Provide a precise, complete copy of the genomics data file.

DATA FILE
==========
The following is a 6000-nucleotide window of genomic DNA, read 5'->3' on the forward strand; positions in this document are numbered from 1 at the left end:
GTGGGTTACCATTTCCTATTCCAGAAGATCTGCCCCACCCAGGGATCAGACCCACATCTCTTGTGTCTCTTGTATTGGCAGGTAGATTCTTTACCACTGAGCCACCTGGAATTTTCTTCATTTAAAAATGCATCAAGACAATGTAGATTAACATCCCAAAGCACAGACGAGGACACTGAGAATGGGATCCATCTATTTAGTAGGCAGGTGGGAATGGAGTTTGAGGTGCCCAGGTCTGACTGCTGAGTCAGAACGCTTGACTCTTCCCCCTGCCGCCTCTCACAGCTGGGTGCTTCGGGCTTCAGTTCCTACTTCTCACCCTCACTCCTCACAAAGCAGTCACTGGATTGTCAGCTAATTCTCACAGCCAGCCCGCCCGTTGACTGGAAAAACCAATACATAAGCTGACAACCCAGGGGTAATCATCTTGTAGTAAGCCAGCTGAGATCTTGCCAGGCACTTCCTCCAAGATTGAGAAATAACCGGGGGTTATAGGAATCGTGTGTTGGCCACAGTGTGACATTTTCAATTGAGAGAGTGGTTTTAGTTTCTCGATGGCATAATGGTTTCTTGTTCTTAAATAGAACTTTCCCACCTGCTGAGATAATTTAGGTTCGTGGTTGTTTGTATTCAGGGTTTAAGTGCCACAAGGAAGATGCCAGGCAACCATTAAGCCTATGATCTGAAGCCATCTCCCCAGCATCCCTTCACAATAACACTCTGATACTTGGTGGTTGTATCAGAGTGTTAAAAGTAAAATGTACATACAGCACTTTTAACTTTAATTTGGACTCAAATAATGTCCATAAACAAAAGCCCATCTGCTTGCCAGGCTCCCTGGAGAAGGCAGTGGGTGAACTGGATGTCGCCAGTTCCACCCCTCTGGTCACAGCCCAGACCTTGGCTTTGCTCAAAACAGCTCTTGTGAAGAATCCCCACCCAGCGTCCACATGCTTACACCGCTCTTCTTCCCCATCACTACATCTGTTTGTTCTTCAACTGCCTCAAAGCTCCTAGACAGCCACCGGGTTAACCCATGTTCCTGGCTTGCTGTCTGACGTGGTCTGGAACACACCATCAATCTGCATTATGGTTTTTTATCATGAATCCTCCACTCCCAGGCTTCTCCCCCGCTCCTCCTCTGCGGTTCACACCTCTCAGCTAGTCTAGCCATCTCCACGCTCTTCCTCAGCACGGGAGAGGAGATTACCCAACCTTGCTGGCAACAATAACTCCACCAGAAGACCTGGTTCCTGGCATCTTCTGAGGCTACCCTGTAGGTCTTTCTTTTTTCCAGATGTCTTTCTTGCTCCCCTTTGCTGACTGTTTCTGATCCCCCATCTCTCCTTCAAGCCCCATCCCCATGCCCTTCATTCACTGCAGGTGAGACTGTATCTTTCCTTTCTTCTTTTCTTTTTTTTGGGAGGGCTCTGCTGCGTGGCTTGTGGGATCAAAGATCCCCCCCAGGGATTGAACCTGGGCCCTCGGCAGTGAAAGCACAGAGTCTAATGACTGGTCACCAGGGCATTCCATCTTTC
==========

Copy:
The following is a 6000-nucleotide window of genomic DNA, read 5'->3' on the forward strand; positions in this document are numbered from 1 at the left end:
GTGGGTTACCATTTCCTATTCCAGAAGATCTGCCCCACCCAGGGATCAGACCCACATCTCTTGTGTCTCTTGTATTGGCAGGTAGATTCTTTACCACTGAGCCACCTGGAATTTTCTTCATTTAAAAATGCATCAAGACAATGTAGATTAACATCCCAAAGCACAGACGAGGACACTGAGAATGGGATCCATCTATTTAGTAGGCAGGTGGGAATGGAGTTTGAGGTGCCCAGGTCTGACTGCTGAGTCAGAACGCTTGACTCTTCCCCCTGCCGCCTCTCACAGCTGGGTGCTTCGGGCTTCAGTTCCTACTTCTCACCCTCACTCCTCACAAAGCAGTCACTGGATTGTCAGCTAATTCTCACAGCCAGCCCGCCCGTTGACTGGAAAAACCAATACATAAGCTGACAACCCAGGGGTAATCATCTTGTAGTAAGCCAGCTGAGATCTTGCCAGGCACTTCCTCCAAGATTGAGAAATAACCGGGGGTTATAGGAATCGTGTGTTGGCCACAGTGTGACATTTTCAATTGAGAGAGTGGTTTTAGTTTCTCGATGGCATAATGGTTTCTTGTTCTTAAATAGAACTTTCCCACCTGCTGAGATAATTTAGGTTCGTGGTTGTTTGTATTCAGGGTTTAAGTGCCACAAGGAAGATGCCAGGCAACCATTAAGCCTATGATCTGAAGCCATCTCCCCAGCATCCCTTCACAATAACACTCTGATACTTGGTGGTTGTATCAGAGTGTTAAAAGTAAAATGTACATACAGCACTTTTAACTTTAATTTGGACTCAAATAATGTCCATAAACAAAAGCCCATCTGCTTGCCAGGCTCCCTGGAGAAGGCAGTGGGTGAACTGGATGTCGCCAGTTCCACCCCTCTGGTCACAGCCCAGACCTTGGCTTTGCTCAAAACAGCTCTTGTGAAGAATCCCCACCCAGCGTCCACATGCTTACACCGCTCTTCTTCCCCATCACTACATCTGTTTGTTCTTCAACTGCCTCAAAGCTCCTAGACAGCCACCGGGTTAACCCATGTTCCTGGCTTGCTGTCTGACGTGGTCTGGAACACACCATCAATCTGCATTATGGTTTTTTATCATGAATCCTCCACTCCCAGGCTTCTCCCCCGCTCCTCCTCTGCGGTTCACACCTCTCAGCTAGTCTAGCCATCTCCACGCTCTTCCTCAGCACGGGAGAGGAGATTACCCAACCTTGCTGGCAACAATAACTCCACCAGAAGACCTGGTTCCTGGCATCTTCTGAGGCTACCCTGTAGGTCTTTCTTTTTTCCAGATGTCTTTCTTGCTCCCCTTTGCTGACTGTTTCTGATCCCCCATCTCTCCTTCAAGCCCCATCCCCATGCCCTTCATTCACTGCAGGTGAGACTGTATCTTTCCTTTCTTCTTTTCTTTTTTTTGGGAGGGCTCTGCTGCGTGGCTTGTGGGATCAAAGATCCCCCCCAGGGATTGAACCTGGGCCCTCGGCAGTGAAAGCACAGAGTCTAATGACTGGTCACCAGGGCATTCCATCTTTC